MOVE THREAT/STRIKE/TAKEDOWN/LOCK/PRESSURE POINT/STRANGLE at any given time and in almost any position, the student should be able to do all or almost all of them.  Too often training, instead of teaching the student to see more, blinders them into seeing less.

The ideal is simply to see the situation as it is.  All of your solutions are inherent in the situation.  As an organism, you see it complete and true... but as a trained, thinking person you perceive it through created filters.  Teachers teach the filters and students learn them: "You see that possibility?  Good, Grasshopper, you are now a yellow belt.  See two possibilities? Six? Aaah, blackbelt!"  But the default, the natural thing with open eyes is almost infinite possibilities.

So in most training they aren't learning to see they are learning to focus, which is a way of not seeing the extraneous- which, in this case, means all of the hundreds of things the instructor doesn't know how to exploit.

Sonia has trained with me a bit and she says good things about my teaching, but the truth is I haven't taught her one damn thing.  She'd learned to move and strike and throw and twist and slash and stab long before I ever met her.  All I've done was point at the things she missed seeing because she was too busy following scripts.

She had the aikido movement down but only used it at aikido distance- and it works much better at extremely close range once you learn to see the voids.  She knows how to force someone off balance but wouldn't remember it was an option in a fist fight.  She knows, intellectually, that it is easier to beat someone up from behind but she almost never attempted to get behind me in action- intellectual knowledge never expressing in motion.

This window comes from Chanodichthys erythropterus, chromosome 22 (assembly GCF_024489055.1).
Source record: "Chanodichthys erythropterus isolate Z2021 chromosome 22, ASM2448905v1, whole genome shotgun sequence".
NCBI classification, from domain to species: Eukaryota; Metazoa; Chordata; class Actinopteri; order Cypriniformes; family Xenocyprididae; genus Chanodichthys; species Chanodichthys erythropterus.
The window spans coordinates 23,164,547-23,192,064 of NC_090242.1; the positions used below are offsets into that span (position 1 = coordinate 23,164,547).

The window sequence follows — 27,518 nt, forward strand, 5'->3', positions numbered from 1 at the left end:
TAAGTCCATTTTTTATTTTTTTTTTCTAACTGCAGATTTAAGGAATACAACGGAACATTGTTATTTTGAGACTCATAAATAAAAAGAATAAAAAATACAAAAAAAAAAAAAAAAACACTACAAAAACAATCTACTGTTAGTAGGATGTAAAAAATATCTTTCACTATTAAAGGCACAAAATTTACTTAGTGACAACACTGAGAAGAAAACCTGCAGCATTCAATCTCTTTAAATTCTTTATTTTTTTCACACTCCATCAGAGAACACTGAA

So (and forgive the long post) I've met very few martial arts instructors who could really see and even fewer who gave their students permission to see.  What gets people killed aren't the moves or even the false confidence.  It's setting their brain- their perceptions, their expectations, their assumptions and their reactions for a limited interpretation of what they might face.

I can almost hear, "You can't train for everything."  Trying is the opposite of the right solution.  Humans are immensely adaptable, perceptive.  Our eyes don't quit seeing mountains because we've been watching the ocean (though we can be trained that only mountains matter or only oceans are real).  You practice seeing and you practice acting.

Easy, right?

31 comments:

Kai Jones said...

Can you combine the hypervigilance of the abused child with the trained violence of a martial artist?

Anonymous said...

Probably. But be careful what you ask for, because you just might get it. Hypervigilance can be a symptom of PTSD, while a proclivity toward violent behavior can be a sign of an antisocial personality disorder in adults, and conduct disorder in juveniles.

Kai Jones said...

Hypervigilance can be a symptom of PTSD

True, but you can get over the PTSD and keep the hypervigilance.

a proclivity toward violent behavior

Is there something about being a trained martial artist that would elicit this label? Is it that people who choose to study martial arts already have this proclivity, or are you assuming?

Anonymous said...

The recent issue of Marine Corps Gazette reported that these symptoms were common in Marines returning from Iraq, and recommended that commanders identify such people and get them in for treatment.

Published studies have also found that 50-70% of the people in prison populations already demonstrate these characteristics.